Errani, Schmiedlova lead stars into final round of qualifying

  • Matt Trollope

The depth of talent in the women’s game has long been a talking point at Grand Slam events, and it seems it now extends to qualifying draws.

On Tuesday in Dubai, 11 women were on the schedule to compete in second-round qualifying matches who had once been ranked inside the WTA top 40. Former world No.41 Margarita Gasparyan very nearly made it 12. 

By contrast, just five former ATP top-40 players were in action at the same stage of the men’s qualifying event in Doha. 

Gasparyan, with a brilliant one-handed backhand, advanced to the final round with a 6-3 7-6(3) win over Mariam Bolkvadze. There, the No.14 seed will play former world No.31 Tsvetana Pironkova, who continues her exciting return to the tour as a mother.

Last year, an unranked Pironkova entered the US Open, her first event in more than three years. She went all the way to the quarterfinals, extending Serena Williams to three sets, and then advanced to the third round at Roland Garros.

Having now won two rounds of qualifying in Dubai, she has won eight of 10 matches in her comeback.

Errani searching for best

Yet leading the way through to the final round was former world No.5 Sara Errani, who overcame big-hitting Spaniard Georgina Garcia Perez 3-6 6-3 6-2.

Fellow former world No.5, Eugenie Bouchard, suffered a surprise 6-2 6-4 defeat to Yuan Yue. 

In 2012, Errani was a Roland Garros runner-up, a US Open semifinalist and an Australian Open quarterfinalist. She returned to the Roland Garros semifinals in 2013, and was entrenched in the top 10 for two years. 

But she sunk as low as No.366 in mid-2019 as she struggled with her serve and confidence; she admitted she still battles nerves despite having since worked her way back up to No.131.

“I have a lot of nervous tensions that don't let me play free,” Errani said.

“So I just want to try to improve that and try to go up in the ranking.

"I think I'm not playing my best on the match because I want too much to win. When you win more matches, maybe you are more relaxed, you can play easier.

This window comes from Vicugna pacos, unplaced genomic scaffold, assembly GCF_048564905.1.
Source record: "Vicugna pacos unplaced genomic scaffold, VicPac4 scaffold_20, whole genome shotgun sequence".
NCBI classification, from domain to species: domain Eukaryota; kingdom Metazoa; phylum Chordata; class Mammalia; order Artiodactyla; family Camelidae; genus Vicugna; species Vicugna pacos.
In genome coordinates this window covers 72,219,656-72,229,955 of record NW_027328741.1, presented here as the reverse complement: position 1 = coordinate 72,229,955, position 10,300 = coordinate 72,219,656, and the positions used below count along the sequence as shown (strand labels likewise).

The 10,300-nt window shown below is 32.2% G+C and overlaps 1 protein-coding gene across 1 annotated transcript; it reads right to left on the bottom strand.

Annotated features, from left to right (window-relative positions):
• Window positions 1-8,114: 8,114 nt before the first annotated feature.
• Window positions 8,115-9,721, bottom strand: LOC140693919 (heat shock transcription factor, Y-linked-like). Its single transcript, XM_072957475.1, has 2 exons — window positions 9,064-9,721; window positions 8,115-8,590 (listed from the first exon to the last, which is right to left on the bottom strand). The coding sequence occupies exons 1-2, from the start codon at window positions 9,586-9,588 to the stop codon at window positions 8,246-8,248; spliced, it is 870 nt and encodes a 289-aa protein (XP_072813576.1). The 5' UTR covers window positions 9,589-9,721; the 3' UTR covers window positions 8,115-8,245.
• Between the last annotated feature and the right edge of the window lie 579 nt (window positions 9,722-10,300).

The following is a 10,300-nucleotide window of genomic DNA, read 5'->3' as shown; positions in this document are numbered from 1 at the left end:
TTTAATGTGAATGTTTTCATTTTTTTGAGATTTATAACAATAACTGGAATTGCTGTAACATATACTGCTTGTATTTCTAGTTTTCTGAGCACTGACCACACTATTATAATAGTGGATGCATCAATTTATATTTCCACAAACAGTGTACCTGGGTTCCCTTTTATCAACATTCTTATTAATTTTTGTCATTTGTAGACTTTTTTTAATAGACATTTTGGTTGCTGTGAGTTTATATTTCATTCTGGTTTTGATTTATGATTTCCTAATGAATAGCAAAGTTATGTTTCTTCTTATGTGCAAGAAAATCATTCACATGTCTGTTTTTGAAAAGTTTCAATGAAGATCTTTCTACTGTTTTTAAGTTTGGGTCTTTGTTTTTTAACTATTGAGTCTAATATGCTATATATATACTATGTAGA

“(Now) every match is important. You don't play for just Australian Open main draw, but you have opportunity to play more tournaments. So you have more on the price of the match.” 

“I have a lot of nervous tensions that don't let me play free."
Sara Errani

To secure her place in the Australian Open main draw, Errani will have to go through former world No.20 Ana Konjuh.

The Croatian comeback queen, who has endured four elbow surgeries and slipped outside the top 400, beat Turkey’s Cagla Buyukakcay 6-4 6-2.

READ MORE: Konjuh wins epic in Slam comeback

Earlier on Tuesday, former world No.26 Anna Karolina Schmiedlova continued her revival, beating Japan’s Chihiro Muramatsu 6-4 6-3. 

After a 2019 season decimated by injury, the Slovak began 2020 ranked outside the top 200 but has since risen to No.135, helped by third-round run at Roland Garros during which she upset the red-hot Victoria Azarenka.

"It was maybe even the best match of my career,” said Schmiedlova, who has won 17 of her past 24 matches. “Also for my first round I won against Venus Williams, so it was also great match.

"I think last season was really good for me, even when the corona was really bad. When I played, I played really good. I had even more matches I think than other players and I felt really good on court.

“I hope this year will be even better and my ranking will improve.”

Anna Karolina Schmiedlova in action during her AO 2021 second-round qualifying win in Dubai. (Credit: Jorge Ferrari for Tennis Australia)

Schmiedlova peaked at No.26 back in October 2015, just one month after she turned 21. But she remembers subsequently struggling with self-imposed expectations. 

At one stage in 2016 she lost 21 of 25 matches, then dropped as low No.273 in early 2017. She also lost 12 straight first-round matches at Grand Slam main draws until snapping that streak against Venus in Paris in 2020.

This has been a heartwarming return. 

“(Back then) I had nothing to lose. And I didn't appreciate it as I maybe appreciate it now,” she said. 

“I remember I played all the big tournaments, so I know what is the feeling. And I knew I beat many good players. But I feel that my game even improve now and I play a little bit different.

“I hope that I will manage at least to get back to maybe 100 and slowly to top 50. But mostly I want to enjoy it more and don't put so much pressure on me.”

On the march

Schmiedlova’s next opponent will be former world No.25 Timea Babos, who saw off Tessah Andrianjafitrimo 6-3 2-6 6-2.

Babos is the reigning Australian and French Open champion in doubles with Kristina Mladenovic.

Also advancing were former world No.23 Lesia Tsurenko – a straight-sets winner over Lesley Pattinama Kerkhove – and Aleksandra Krunic, who peaked at No.39 in June 2018 and who beat Daniela Seguel 6-2 2-6 6-2.

Krunic next faces rising Egyptian star Mayar Sherif, who continued her winning ways with a three-set victory over Grace Min.

Varvara Lepchenko was another winner, with the American former world No.19 beating fellow lefty Ellen Perez 6-4 2-6 6-3.

Lepchenko, who cracked the top 20 back in 2012, plays third seed Greet Minnen for a place in the AO main draw.

In later matches, former world No.20 Mihaela Buzarnescu scored a three-set win over Claire Liu after Canadian Rebecca Marino ousted 24th seed Viktoriya Tomova.

Marino, who reached a career-high ranking of No.38 a decade ago, quit the sport in 2013 due to depression before making a comeback in 2018.